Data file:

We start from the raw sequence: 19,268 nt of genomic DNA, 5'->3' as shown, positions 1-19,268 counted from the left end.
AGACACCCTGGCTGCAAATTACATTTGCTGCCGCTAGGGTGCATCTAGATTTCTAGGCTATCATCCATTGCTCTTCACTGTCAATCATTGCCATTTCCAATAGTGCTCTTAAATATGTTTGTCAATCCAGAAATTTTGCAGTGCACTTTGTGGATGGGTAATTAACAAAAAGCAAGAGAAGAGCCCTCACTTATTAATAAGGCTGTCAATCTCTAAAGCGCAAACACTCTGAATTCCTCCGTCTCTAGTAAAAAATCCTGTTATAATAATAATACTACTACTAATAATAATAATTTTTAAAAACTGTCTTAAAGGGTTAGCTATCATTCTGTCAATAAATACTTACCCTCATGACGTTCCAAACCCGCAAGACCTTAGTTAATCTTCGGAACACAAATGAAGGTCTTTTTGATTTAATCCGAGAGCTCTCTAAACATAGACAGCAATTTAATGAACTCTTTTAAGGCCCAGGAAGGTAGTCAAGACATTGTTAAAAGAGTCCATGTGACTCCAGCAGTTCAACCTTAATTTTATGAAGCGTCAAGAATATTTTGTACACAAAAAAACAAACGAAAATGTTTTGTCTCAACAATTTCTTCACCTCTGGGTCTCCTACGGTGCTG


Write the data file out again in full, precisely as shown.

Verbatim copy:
We start from the raw sequence: 19,268 nt of genomic DNA, 5'->3' as shown, positions 1-19,268 counted from the left end.
AGACACCCTGGCTGCAAATTACATTTGCTGCCGCTAGGGTGCATCTAGATTTCTAGGCTATCATCCATTGCTCTTCACTGTCAATCATTGCCATTTCCAATAGTGCTCTTAAATATGTTTGTCAATCCAGAAATTTTGCAGTGCACTTTGTGGATGGGTAATTAACAAAAAGCAAGAGAAGAGCCCTCACTTATTAATAAGGCTGTCAATCTCTAAAGCGCAAACACTCTGAATTCCTCCGTCTCTAGTAAAAAATCCTGTTATAATAATAATACTACTACTAATAATAATAATTTTTAAAAACTGTCTTAAAGGGTTAGCTATCATTCTGTCAATAAATACTTACCCTCATGACGTTCCAAACCCGCAAGACCTTAGTTAATCTTCGGAACACAAATGAAGGTCTTTTTGATTTAATCCGAGAGCTCTCTAAACATAGACAGCAATTTAATGAACTCTTTTAAGGCCCAGGAAGGTAGTCAAGACATTGTTAAAAGAGTCCATGTGACTCCAGCAGTTCAACCTTAATTTTATGAAGCGTCAAGAATATTTTGTACACAAAAAAACAAACGAAAATGTTTTGTCTCAACAATTTCTTCACCTCTGGGTCTCCTACGGTGCTG